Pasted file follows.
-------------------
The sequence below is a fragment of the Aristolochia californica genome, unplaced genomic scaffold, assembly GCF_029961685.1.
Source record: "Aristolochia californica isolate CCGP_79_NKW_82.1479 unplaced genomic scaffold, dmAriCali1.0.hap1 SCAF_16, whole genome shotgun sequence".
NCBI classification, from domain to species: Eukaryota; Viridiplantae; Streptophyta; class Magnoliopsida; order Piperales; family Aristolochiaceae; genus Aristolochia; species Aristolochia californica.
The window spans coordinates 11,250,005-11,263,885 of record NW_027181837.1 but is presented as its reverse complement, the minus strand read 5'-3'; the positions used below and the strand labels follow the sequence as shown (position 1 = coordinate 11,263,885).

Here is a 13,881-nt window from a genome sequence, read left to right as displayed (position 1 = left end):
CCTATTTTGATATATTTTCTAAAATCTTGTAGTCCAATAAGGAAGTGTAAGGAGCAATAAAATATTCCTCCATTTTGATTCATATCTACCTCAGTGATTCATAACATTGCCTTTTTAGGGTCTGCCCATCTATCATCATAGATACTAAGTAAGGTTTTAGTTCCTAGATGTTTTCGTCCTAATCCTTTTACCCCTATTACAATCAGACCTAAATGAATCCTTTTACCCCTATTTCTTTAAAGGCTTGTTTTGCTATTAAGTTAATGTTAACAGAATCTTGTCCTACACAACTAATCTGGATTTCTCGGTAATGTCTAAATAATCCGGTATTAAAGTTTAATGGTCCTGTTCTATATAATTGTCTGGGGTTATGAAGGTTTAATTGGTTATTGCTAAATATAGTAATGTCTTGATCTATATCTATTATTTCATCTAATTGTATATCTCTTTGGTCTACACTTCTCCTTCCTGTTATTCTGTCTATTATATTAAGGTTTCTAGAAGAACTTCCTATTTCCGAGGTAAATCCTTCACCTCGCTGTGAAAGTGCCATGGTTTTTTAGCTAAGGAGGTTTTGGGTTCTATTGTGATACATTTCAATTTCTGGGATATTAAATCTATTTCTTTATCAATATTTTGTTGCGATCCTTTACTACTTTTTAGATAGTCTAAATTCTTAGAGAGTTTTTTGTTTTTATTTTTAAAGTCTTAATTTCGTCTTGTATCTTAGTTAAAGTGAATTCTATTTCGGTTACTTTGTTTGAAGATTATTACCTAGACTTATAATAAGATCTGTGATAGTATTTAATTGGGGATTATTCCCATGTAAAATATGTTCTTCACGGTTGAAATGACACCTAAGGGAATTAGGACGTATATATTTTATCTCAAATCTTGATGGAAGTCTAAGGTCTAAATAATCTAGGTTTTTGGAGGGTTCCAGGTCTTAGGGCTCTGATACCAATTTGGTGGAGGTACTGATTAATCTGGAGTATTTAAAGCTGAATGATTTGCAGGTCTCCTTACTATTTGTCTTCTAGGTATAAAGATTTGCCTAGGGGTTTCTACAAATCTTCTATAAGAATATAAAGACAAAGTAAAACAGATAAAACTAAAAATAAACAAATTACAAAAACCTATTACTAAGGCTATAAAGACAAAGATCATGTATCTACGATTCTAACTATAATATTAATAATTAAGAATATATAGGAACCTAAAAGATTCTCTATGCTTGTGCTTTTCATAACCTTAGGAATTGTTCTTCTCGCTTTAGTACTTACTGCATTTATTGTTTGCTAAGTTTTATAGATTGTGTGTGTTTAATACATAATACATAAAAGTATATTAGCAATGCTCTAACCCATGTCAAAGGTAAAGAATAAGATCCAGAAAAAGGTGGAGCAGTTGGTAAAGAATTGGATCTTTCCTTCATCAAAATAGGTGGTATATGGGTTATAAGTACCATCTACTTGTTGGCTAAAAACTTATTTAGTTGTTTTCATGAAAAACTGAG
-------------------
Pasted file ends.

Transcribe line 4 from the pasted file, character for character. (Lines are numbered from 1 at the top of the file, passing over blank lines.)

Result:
The window spans coordinates 11,250,005-11,263,885 of record NW_027181837.1 but is presented as its reverse complement, the minus strand read 5'-3'; the positions used below and the strand labels follow the sequence as shown (position 1 = coordinate 11,263,885).